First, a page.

Multiple choice examination.  Tick one answer only. Only one answer is correct. (Answers now in bold – apart from Number 2, in case she sets her lawyers on me. But you know the answer, m’lud.)

  • Q1:
  1. Gary Lineker is a left-wing snowflake
  2. Gary Lineker is responding correctly to an important ethical issue.
  3. Gary Lineker is not a patriot.

What did Lineker ever do for his country?

  • Q2
  1. Suella Braverman is a deluded fascist
  2. Suella Braverman is a delusional fascist
  3. Suella Braverman is a patriot
  4. All of the above.

  • Q3:
  1. The Tories are justifiably aghast at Lineker suggesting that the Tories are like the Nazis
  2. Some Tories have Jewish backgrounds and are therefore correct to criticise Lineker’s referencing and label it ‘offensive’.
  3. Lineker is not comparing the Tories to the Nazis but is suggesting that Braverman and Sunak’s discourse is similar to that used at the onset of Nazi fascism.  The message is therefore an important one.
  4. Suella Braverman’s discourse is not, and has never been, remotely offensive.

New mug for BBC employees

  • Q4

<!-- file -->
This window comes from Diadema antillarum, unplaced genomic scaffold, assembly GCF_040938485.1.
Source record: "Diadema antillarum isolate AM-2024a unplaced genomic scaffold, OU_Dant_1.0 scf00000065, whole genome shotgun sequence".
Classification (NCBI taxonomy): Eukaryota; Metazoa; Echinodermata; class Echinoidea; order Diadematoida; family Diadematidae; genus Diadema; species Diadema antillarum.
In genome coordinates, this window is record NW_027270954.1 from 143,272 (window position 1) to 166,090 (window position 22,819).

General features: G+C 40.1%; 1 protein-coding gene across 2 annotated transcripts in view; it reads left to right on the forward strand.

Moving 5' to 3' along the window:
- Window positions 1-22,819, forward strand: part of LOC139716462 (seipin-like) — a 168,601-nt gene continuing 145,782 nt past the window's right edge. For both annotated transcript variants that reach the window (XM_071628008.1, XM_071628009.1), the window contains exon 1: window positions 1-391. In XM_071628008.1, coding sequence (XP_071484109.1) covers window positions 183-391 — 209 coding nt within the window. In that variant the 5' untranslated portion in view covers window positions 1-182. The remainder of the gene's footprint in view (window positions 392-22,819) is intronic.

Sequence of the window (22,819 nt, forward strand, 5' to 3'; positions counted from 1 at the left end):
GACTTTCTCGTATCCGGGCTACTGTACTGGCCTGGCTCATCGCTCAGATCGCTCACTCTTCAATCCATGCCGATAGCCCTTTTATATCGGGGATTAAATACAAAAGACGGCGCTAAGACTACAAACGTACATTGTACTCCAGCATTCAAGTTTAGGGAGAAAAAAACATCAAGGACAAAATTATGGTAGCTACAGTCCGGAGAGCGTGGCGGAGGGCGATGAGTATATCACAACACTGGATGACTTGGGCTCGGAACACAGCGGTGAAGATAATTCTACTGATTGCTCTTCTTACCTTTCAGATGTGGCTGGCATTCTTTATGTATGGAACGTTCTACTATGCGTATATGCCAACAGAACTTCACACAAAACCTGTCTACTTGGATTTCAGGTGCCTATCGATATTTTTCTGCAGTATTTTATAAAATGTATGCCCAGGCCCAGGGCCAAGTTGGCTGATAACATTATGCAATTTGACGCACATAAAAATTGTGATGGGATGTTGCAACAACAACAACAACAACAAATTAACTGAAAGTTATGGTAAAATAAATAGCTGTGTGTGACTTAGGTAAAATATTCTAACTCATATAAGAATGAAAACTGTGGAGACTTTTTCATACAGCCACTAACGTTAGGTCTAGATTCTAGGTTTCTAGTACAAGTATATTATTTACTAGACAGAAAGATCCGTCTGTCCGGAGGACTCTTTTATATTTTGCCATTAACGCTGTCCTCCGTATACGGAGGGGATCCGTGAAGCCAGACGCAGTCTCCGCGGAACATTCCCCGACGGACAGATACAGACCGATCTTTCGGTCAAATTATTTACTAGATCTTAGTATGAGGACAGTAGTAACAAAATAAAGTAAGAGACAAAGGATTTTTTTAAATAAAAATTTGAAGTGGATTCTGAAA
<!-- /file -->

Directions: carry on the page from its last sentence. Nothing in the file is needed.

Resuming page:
1. The right-leaning reaction to Lineker is correct because he has broken an impartiality clause with the BBC.
  2. The BBC impartiality clause is a convenient way for the Tories to avoid discussing the actual ethical issues surrounding the proposed law.
  3. Lineker is an ex-footballer and therefore unqualified to talk about issues of importance.

  • Q5:
  1. The Tories are not ex-footballers and are therefore qualified to determine the fate of people experiencing persecution and war.
  2. The Tories are genuinely concerned about these people, and that is why they want them to go to Rwanda – a stable democracy.
  3. The UK is not a stable democracy.

Democracy – this way

  • Q6:
  1. Lineker cannot express his views publicly because he is an employee of the BBC and his salary is paid for by the British tax-payer.
  2. Tory MPs cannot express their views publicly because their salaries are paid for by the British tax-payer.
  3. Lineker doesn’t give a fuck about (a) above because he is so outraged by the issue that he has decided to use his platform to speak out.